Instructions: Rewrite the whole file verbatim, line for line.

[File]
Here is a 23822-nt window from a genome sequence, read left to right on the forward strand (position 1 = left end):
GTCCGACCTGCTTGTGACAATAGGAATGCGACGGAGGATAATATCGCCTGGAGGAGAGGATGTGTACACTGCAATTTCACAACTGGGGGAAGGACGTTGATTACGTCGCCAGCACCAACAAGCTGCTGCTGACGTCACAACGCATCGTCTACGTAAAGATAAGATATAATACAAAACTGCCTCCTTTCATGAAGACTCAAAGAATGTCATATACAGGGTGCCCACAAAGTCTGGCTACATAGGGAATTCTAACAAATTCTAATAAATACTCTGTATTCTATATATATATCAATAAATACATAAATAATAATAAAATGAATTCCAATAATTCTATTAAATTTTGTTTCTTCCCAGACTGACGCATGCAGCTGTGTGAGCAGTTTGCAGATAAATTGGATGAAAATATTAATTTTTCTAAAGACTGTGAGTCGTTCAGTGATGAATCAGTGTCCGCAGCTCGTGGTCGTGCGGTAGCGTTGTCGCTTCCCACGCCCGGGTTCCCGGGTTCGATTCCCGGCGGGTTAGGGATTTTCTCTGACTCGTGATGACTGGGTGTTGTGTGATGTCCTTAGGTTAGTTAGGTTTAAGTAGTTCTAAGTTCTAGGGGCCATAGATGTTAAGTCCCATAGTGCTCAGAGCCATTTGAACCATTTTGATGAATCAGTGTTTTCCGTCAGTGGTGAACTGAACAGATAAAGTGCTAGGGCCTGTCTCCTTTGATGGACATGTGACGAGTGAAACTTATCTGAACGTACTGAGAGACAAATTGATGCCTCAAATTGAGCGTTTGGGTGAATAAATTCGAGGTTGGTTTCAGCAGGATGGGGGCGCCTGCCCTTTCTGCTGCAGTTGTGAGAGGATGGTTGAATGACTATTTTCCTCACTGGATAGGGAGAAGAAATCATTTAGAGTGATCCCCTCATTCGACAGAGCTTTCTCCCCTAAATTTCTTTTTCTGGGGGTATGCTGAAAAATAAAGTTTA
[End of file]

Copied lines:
Here is a 23822-nt window from a genome sequence, read left to right on the forward strand (position 1 = left end):
GTCCGACCTGCTTGTGACAATAGGAATGCGACGGAGGATAATATCGCCTGGAGGAGAGGATGTGTACACTGCAATTTCACAACTGGGGGAAGGACGTTGATTACGTCGCCAGCACCAACAAGCTGCTGCTGACGTCACAACGCATCGTCTACGTAAAGATAAGATATAATACAAAACTGCCTCCTTTCATGAAGACTCAAAGAATGTCATATACAGGGTGCCCACAAAGTCTGGCTACATAGGGAATTCTAACAAATTCTAATAAATACTCTGTATTCTATATATATATCAATAAATACATAAATAATAATAAAATGAATTCCAATAATTCTATTAAATTTTGTTTCTTCCCAGACTGACGCATGCAGCTGTGTGAGCAGTTTGCAGATAAATTGGATGAAAATATTAATTTTTCTAAAGACTGTGAGTCGTTCAGTGATGAATCAGTGTCCGCAGCTCGTGGTCGTGCGGTAGCGTTGTCGCTTCCCACGCCCGGGTTCCCGGGTTCGATTCCCGGCGGGTTAGGGATTTTCTCTGACTCGTGATGACTGGGTGTTGTGTGATGTCCTTAGGTTAGTTAGGTTTAAGTAGTTCTAAGTTCTAGGGGCCATAGATGTTAAGTCCCATAGTGCTCAGAGCCATTTGAACCATTTTGATGAATCAGTGTTTTCCGTCAGTGGTGAACTGAACAGATAAAGTGCTAGGGCCTGTCTCCTTTGATGGACATGTGACGAGTGAAACTTATCTGAACGTACTGAGAGACAAATTGATGCCTCAAATTGAGCGTTTGGGTGAATAAATTCGAGGTTGGTTTCAGCAGGATGGGGGCGCCTGCCCTTTCTGCTGCAGTTGTGAGAGGATGGTTGAATGACTATTTTCCTCACTGGATAGGGAGAAGAAATCATTTAGAGTGATCCCCTCATTCGACAGAGCTTTCTCCCCTAAATTTCTTTTTCTGGGGGTATGCTGAAAAATAAAGTTTA